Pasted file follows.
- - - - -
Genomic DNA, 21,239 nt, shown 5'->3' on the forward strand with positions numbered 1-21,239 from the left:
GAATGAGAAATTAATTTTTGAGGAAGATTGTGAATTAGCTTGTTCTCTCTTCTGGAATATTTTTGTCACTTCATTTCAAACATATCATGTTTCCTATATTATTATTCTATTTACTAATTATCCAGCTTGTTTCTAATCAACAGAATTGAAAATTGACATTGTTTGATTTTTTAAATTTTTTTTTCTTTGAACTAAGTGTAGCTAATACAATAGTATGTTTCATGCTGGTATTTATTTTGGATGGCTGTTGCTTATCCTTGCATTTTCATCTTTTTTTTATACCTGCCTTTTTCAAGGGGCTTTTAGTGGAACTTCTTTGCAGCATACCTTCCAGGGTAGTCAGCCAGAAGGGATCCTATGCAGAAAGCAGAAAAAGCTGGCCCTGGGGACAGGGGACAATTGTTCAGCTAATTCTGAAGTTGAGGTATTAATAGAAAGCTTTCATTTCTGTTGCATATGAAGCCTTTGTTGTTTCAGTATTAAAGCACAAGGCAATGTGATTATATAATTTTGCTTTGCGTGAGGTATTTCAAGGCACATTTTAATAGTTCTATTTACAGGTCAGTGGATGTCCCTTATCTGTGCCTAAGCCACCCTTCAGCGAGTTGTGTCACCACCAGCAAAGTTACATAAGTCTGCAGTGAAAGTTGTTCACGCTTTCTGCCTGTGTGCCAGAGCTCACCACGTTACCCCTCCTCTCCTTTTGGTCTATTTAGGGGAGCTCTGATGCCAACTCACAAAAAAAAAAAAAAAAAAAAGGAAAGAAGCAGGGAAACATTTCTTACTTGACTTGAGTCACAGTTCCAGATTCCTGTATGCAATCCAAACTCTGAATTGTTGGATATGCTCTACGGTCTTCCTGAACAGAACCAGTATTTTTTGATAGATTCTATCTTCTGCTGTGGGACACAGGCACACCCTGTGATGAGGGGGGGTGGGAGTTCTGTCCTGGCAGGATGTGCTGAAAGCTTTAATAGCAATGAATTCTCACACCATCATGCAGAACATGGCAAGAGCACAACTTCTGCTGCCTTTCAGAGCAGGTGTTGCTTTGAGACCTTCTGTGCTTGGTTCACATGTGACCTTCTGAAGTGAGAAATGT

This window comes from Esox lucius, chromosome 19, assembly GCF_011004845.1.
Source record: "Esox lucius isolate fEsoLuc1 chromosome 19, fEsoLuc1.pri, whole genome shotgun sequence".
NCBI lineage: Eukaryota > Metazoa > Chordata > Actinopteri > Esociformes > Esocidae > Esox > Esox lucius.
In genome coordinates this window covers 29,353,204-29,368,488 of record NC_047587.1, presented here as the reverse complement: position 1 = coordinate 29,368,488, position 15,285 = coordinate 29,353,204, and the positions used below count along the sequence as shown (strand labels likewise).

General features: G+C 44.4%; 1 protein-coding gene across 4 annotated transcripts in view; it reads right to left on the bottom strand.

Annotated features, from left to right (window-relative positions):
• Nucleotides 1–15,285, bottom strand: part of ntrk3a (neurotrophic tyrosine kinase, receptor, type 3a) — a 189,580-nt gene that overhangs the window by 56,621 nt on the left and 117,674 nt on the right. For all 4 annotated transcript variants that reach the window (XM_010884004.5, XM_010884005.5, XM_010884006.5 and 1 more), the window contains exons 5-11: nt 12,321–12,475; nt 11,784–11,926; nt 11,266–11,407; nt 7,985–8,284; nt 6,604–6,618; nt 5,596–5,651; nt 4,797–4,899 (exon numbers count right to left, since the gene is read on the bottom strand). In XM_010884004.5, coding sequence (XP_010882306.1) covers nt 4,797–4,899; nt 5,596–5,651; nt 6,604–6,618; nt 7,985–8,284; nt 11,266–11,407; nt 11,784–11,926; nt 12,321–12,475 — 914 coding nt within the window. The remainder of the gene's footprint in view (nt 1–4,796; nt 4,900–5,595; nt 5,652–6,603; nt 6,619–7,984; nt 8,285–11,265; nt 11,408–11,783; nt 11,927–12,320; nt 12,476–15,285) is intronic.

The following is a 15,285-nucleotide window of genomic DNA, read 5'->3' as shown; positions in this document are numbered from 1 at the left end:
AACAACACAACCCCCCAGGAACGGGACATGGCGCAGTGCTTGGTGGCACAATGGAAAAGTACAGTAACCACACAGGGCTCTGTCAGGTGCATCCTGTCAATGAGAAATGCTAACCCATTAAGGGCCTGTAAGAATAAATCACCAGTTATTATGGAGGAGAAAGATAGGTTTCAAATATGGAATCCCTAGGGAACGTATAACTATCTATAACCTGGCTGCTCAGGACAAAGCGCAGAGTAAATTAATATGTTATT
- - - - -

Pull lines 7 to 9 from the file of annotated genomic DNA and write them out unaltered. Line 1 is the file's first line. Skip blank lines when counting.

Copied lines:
General features: G+C 44.4%; 1 protein-coding gene across 4 annotated transcripts in view; it reads right to left on the bottom strand.

Annotated features, from left to right (window-relative positions):
• Nucleotides 1–15,285, bottom strand: part of ntrk3a (neurotrophic tyrosine kinase, receptor, type 3a) — a 189,580-nt gene that overhangs the window by 56,621 nt on the left and 117,674 nt on the right. For all 4 annotated transcript variants that reach the window (XM_010884004.5, XM_010884005.5, XM_010884006.5 and 1 more), the window contains exons 5-11: nt 12,321–12,475; nt 11,784–11,926; nt 11,266–11,407; nt 7,985–8,284; nt 6,604–6,618; nt 5,596–5,651; nt 4,797–4,899 (exon numbers count right to left, since the gene is read on the bottom strand). In XM_010884004.5, coding sequence (XP_010882306.1) covers nt 4,797–4,899; nt 5,596–5,651; nt 6,604–6,618; nt 7,985–8,284; nt 11,266–11,407; nt 11,784–11,926; nt 12,321–12,475 — 914 coding nt within the window. The remainder of the gene's footprint in view (nt 1–4,796; nt 4,900–5,595; nt 5,652–6,603; nt 6,619–7,984; nt 8,285–11,265; nt 11,408–11,783; nt 11,927–12,320; nt 12,476–15,285) is intronic.